Political views and activism
Izzard has engaged in campaigning work. He is especially well known as
European Union campaigner, supporting the further integration of
the UK into the EU. In May 2005, he appeared on the BBC's political
debate show Question Time, describing himself as a "British-European",
comparing this with other cultural identities such as
"African-American". As part of his integration campaigning, he was one
of the first people to spend a Euro in London. This pan-European
approach has influenced his work; he regularly performs in
French and occasionally in German. On 16 June 2017, on the
"Overtime" segment of
HBO political talk show Real Time with Bill
Maher, Izzard claimed to be working in four languages: Spanish,
German, French and English.
In July 2003, Izzard received an honorary
Doctorate of Letters
Doctorate of Letters from
the University of East Anglia, Norwich, for "pro-Europe campaigning",
"his contribution to promoting modern languages and tolerance of other
cultures and lifestyles", and for having "transcended national
barriers" with his humour. He has also campaigned unsuccessfully
against the closure of the departments of Drama and Languages,
Linguistics and Translation at the University of East Anglia, although
the department of Drama was later reprieved.
In 1998, Izzard was named in a list of the biggest private financial
donors to the Labour Party. He appeared in a party political
broadcast for the Labour Party in the run up to the 2005 general
election. He donated nearly £10,000 to the party in 2008,
appeared again in a party political broadcast for the 2009 European
election, and again in a 2010 election video entitled Brilliant
Britain. Izzard appeared in literature to support changing the British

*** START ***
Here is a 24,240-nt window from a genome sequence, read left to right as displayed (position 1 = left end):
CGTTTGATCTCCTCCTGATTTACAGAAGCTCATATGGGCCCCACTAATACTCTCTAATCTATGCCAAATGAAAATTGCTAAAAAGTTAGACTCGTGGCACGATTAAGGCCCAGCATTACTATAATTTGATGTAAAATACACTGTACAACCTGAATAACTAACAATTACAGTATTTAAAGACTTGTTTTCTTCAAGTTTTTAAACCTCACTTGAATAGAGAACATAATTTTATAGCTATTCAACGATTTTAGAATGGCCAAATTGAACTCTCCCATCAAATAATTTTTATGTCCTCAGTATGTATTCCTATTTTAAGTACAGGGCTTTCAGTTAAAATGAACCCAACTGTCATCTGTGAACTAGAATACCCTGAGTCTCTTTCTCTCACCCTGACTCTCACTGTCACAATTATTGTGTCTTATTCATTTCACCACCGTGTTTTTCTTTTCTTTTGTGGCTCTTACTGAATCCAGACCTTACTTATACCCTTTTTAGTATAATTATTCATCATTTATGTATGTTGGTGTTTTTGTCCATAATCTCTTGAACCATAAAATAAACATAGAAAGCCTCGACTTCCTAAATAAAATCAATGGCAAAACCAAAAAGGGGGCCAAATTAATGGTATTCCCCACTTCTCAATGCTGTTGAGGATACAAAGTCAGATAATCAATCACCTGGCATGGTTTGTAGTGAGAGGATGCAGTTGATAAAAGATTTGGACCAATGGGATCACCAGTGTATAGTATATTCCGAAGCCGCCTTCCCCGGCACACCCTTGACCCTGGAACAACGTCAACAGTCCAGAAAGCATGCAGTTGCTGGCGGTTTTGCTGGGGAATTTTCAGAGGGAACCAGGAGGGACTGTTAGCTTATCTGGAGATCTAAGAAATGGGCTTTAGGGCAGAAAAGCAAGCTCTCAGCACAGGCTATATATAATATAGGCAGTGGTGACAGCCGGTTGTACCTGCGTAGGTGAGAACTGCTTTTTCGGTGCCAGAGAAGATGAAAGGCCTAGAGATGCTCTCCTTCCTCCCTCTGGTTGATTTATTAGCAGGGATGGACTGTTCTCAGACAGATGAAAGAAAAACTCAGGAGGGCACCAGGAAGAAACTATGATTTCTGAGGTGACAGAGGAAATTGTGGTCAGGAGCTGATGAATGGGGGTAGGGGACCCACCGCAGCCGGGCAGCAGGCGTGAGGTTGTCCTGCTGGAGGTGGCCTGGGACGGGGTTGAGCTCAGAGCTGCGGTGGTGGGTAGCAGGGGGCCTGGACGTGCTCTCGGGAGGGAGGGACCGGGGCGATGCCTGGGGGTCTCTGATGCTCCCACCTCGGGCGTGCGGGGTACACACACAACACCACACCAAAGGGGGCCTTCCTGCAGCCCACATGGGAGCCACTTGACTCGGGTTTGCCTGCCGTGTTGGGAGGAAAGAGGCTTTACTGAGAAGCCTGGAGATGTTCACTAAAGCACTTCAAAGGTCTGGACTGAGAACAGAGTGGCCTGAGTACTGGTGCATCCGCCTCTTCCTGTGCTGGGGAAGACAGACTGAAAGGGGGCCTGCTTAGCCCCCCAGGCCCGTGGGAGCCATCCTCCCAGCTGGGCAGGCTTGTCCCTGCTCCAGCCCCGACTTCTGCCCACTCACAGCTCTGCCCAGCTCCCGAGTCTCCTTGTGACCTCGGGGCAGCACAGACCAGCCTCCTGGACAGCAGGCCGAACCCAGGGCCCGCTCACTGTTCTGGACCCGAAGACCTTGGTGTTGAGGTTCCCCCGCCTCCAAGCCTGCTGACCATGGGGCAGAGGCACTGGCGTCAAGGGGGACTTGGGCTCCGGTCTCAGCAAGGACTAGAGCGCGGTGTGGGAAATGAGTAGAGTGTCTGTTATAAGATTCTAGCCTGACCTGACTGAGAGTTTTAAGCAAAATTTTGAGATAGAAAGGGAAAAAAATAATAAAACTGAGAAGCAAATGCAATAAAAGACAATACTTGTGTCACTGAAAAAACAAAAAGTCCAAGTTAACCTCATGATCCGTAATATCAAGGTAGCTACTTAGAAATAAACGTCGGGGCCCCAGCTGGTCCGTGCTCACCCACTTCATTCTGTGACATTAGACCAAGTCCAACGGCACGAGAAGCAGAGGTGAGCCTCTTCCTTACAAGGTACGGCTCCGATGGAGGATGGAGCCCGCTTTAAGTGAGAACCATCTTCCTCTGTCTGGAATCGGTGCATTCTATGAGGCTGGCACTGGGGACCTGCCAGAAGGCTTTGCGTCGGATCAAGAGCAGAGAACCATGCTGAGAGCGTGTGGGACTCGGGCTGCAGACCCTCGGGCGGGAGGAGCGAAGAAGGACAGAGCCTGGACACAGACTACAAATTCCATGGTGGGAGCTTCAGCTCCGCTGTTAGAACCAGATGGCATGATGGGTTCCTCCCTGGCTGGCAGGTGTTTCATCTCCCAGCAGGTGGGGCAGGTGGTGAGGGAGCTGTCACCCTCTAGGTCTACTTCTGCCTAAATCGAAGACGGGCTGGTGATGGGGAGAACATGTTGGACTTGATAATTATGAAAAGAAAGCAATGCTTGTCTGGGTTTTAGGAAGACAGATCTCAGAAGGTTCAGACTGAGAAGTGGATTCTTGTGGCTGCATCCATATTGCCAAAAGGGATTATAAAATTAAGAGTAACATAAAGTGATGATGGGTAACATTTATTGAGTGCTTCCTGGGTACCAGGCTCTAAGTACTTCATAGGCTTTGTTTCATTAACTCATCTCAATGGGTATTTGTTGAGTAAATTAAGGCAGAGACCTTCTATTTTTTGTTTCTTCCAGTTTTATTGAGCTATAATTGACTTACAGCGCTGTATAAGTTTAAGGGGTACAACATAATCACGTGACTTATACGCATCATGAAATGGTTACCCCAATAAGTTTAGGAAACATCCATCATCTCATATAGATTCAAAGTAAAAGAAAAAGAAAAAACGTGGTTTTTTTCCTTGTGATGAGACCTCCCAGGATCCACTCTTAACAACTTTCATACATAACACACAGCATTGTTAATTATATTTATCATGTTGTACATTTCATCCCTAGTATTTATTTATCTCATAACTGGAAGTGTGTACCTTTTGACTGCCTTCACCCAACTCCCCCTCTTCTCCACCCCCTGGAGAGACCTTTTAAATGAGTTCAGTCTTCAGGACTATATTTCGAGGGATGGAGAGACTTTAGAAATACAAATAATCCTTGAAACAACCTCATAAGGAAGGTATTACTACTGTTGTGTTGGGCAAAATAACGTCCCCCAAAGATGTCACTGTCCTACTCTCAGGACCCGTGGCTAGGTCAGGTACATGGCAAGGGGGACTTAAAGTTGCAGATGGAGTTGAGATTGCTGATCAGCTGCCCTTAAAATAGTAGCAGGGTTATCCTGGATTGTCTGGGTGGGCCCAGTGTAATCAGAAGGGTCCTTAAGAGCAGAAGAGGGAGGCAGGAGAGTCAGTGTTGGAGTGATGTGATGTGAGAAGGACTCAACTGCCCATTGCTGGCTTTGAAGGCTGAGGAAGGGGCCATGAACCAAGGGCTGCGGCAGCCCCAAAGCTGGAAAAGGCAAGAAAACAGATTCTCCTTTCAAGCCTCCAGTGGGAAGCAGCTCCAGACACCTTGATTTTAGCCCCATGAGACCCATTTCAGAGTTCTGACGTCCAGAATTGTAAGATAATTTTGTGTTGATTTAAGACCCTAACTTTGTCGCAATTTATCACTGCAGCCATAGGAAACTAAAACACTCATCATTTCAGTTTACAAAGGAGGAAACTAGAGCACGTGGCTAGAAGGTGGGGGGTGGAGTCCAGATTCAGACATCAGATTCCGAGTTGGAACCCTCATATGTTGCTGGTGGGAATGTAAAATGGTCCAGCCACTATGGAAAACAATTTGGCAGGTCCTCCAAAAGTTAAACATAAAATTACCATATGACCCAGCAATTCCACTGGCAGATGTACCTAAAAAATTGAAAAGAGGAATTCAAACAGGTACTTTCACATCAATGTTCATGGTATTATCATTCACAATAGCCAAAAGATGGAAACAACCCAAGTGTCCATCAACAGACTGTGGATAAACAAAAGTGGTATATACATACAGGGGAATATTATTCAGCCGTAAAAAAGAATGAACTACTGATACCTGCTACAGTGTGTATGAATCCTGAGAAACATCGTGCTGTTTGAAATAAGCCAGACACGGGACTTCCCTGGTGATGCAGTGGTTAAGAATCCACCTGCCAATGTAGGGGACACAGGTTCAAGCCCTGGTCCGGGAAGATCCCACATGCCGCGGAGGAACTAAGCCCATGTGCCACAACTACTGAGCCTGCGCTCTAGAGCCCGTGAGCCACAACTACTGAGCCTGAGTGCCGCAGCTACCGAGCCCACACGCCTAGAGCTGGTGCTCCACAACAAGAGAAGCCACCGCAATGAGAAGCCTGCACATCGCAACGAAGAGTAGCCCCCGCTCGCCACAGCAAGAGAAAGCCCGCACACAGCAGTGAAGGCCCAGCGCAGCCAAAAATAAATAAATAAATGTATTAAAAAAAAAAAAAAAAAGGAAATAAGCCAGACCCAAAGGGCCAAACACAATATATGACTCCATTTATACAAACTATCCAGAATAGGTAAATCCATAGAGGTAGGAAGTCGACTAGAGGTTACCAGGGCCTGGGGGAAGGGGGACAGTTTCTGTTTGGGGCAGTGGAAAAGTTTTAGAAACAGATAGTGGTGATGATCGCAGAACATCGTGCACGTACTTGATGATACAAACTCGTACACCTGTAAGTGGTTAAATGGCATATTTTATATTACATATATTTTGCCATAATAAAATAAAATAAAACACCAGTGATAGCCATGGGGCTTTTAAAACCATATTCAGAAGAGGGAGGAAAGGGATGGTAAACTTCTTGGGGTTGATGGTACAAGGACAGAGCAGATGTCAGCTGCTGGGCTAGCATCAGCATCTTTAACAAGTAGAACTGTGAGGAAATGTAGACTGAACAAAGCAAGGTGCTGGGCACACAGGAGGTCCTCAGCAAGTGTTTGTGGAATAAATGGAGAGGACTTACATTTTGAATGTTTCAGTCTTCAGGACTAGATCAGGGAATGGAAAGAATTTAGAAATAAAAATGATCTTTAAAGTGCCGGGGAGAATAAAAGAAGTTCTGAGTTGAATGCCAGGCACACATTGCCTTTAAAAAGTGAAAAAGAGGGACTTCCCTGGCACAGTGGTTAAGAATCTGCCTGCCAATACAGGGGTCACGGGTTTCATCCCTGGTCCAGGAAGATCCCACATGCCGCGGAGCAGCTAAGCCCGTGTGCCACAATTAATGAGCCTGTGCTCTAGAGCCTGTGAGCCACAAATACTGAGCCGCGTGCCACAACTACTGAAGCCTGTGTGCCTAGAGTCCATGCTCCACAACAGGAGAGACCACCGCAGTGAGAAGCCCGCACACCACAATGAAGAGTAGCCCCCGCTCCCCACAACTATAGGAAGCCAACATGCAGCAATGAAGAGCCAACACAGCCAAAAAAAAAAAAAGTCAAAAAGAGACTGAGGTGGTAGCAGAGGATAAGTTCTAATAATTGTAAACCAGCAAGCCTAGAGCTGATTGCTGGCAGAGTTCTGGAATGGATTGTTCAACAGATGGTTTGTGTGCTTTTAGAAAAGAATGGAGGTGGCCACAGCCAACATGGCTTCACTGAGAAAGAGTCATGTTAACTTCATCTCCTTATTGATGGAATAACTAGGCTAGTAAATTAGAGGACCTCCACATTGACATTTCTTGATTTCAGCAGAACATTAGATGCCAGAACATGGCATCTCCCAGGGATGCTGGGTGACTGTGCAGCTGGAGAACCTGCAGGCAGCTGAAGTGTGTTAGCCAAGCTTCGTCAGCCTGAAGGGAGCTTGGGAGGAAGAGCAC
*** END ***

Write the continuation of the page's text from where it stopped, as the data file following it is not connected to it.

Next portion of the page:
electoral system from first-past-the-post to alternative vote for
electing Members of Parliament to the House of Commons in the
Alternative Vote referendum in 2011. In 2011, Izzard revealed that
he had political ambitions and wanted to become an MP, Mayor, or MEP
by 2020. On 25 February 2016, Izzard announced his intention to
stand for the
National Executive Committee of the Labour Party. It
was announced on 9 August 2016 that Izzard had failed to be elected to
On 20 July 2006, he received an honorary doctorate in Letters from the
Faculty of Arts at the University of Sheffield, where he spent one
year on an Accounting and Financial Management course in the early
1980s. During his time at the university he established the
now-defunct Alternative Productions Society in the Union of Students
with the aim of promoting fringe-based arts. On 4 March 2010, he was
elected as the Honorary President of the University of Sheffield
On 7 July 2007, Izzard was one of the presenters from the
of Live Earth. During an interview for the 2008 Stripped tour, he
spoke about becoming more active in European politics as well as
running for political office in Europe within the next decade. Izzard
added a stop in
New Orleans during his 2008 Stripped tour. All
proceeds from the performance of 23 June 2008 were donated to
Neighbourhood Housing Services of New Orleans.
In March 2014, Izzard began leading a campaign encouraging Scots not
to vote for independence in the September referendum, saying that
England would feel a "deep sense of loss" if Scotland were to leave
Izzard is an outspoken supporter of the Labour Party. In September
2011, he declared his ambition to stand for the party in the future as
an MP, MEP, or Mayor of London, announcing an intention to stand
London mayoral election
London mayoral election in 2020. When asked on comedy
The Last Leg
The Last Leg why he thought he might be elected, he replied